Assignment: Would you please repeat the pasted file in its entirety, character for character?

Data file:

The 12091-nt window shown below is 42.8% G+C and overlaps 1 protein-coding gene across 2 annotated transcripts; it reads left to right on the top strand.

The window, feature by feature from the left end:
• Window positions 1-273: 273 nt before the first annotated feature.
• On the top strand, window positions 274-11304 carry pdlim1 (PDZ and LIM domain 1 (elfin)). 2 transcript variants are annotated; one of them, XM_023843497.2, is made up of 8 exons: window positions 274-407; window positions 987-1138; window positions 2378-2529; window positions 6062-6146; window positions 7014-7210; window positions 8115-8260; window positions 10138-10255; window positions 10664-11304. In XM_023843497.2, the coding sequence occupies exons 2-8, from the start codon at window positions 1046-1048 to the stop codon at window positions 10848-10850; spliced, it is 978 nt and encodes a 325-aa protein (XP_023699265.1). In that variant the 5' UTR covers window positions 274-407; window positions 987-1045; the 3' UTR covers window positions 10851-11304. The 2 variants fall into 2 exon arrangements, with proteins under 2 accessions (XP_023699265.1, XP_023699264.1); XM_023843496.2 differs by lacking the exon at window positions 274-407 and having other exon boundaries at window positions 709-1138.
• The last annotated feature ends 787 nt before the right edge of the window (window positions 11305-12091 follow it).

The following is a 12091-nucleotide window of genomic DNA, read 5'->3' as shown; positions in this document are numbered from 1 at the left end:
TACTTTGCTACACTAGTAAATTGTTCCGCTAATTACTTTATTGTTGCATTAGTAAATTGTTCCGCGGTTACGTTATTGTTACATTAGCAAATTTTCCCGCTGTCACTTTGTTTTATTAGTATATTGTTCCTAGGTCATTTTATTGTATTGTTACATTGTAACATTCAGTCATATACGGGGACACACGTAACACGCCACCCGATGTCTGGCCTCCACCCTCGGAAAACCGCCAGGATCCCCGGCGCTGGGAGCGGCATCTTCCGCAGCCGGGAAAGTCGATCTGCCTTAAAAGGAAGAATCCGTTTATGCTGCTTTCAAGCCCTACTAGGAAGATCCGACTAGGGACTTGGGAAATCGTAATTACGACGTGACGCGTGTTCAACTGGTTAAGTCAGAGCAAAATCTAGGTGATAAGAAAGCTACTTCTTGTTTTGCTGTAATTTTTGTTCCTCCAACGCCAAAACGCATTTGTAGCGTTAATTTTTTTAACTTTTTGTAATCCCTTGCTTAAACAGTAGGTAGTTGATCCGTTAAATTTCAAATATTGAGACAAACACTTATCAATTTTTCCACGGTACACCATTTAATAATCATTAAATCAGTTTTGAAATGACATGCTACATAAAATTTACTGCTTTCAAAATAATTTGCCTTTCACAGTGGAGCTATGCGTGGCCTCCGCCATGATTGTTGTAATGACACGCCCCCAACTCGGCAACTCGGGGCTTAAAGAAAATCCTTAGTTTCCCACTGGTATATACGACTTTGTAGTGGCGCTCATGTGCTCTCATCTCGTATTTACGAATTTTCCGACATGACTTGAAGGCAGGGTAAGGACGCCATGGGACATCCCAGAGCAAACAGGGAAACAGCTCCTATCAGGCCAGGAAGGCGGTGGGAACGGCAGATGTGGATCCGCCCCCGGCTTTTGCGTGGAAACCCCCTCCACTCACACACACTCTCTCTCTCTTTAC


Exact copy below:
The 12091-nt window shown below is 42.8% G+C and overlaps 1 protein-coding gene across 2 annotated transcripts; it reads left to right on the top strand.

The window, feature by feature from the left end:
• Window positions 1-273: 273 nt before the first annotated feature.
• On the top strand, window positions 274-11304 carry pdlim1 (PDZ and LIM domain 1 (elfin)). 2 transcript variants are annotated; one of them, XM_023843497.2, is made up of 8 exons: window positions 274-407; window positions 987-1138; window positions 2378-2529; window positions 6062-6146; window positions 7014-7210; window positions 8115-8260; window positions 10138-10255; window positions 10664-11304. In XM_023843497.2, the coding sequence occupies exons 2-8, from the start codon at window positions 1046-1048 to the stop codon at window positions 10848-10850; spliced, it is 978 nt and encodes a 325-aa protein (XP_023699265.1). In that variant the 5' UTR covers window positions 274-407; window positions 987-1045; the 3' UTR covers window positions 10851-11304. The 2 variants fall into 2 exon arrangements, with proteins under 2 accessions (XP_023699265.1, XP_023699264.1); XM_023843496.2 differs by lacking the exon at window positions 274-407 and having other exon boundaries at window positions 709-1138.
• The last annotated feature ends 787 nt before the right edge of the window (window positions 11305-12091 follow it).

The following is a 12091-nucleotide window of genomic DNA, read 5'->3' as shown; positions in this document are numbered from 1 at the left end:
TACTTTGCTACACTAGTAAATTGTTCCGCTAATTACTTTATTGTTGCATTAGTAAATTGTTCCGCGGTTACGTTATTGTTACATTAGCAAATTTTCCCGCTGTCACTTTGTTTTATTAGTATATTGTTCCTAGGTCATTTTATTGTATTGTTACATTGTAACATTCAGTCATATACGGGGACACACGTAACACGCCACCCGATGTCTGGCCTCCACCCTCGGAAAACCGCCAGGATCCCCGGCGCTGGGAGCGGCATCTTCCGCAGCCGGGAAAGTCGATCTGCCTTAAAAGGAAGAATCCGTTTATGCTGCTTTCAAGCCCTACTAGGAAGATCCGACTAGGGACTTGGGAAATCGTAATTACGACGTGACGCGTGTTCAACTGGTTAAGTCAGAGCAAAATCTAGGTGATAAGAAAGCTACTTCTTGTTTTGCTGTAATTTTTGTTCCTCCAACGCCAAAACGCATTTGTAGCGTTAATTTTTTTAACTTTTTGTAATCCCTTGCTTAAACAGTAGGTAGTTGATCCGTTAAATTTCAAATATTGAGACAAACACTTATCAATTTTTCCACGGTACACCATTTAATAATCATTAAATCAGTTTTGAAATGACATGCTACATAAAATTTACTGCTTTCAAAATAATTTGCCTTTCACAGTGGAGCTATGCGTGGCCTCCGCCATGATTGTTGTAATGACACGCCCCCAACTCGGCAACTCGGGGCTTAAAGAAAATCCTTAGTTTCCCACTGGTATATACGACTTTGTAGTGGCGCTCATGTGCTCTCATCTCGTATTTACGAATTTTCCGACATGACTTGAAGGCAGGGTAAGGACGCCATGGGACATCCCAGAGCAAACAGGGAAACAGCTCCTATCAGGCCAGGAAGGCGGTGGGAACGGCAGATGTGGATCCGCCCCCGGCTTTTGCGTGGAAACCCCCTCCACTCACACACACTCTCTCTCTCTTTAC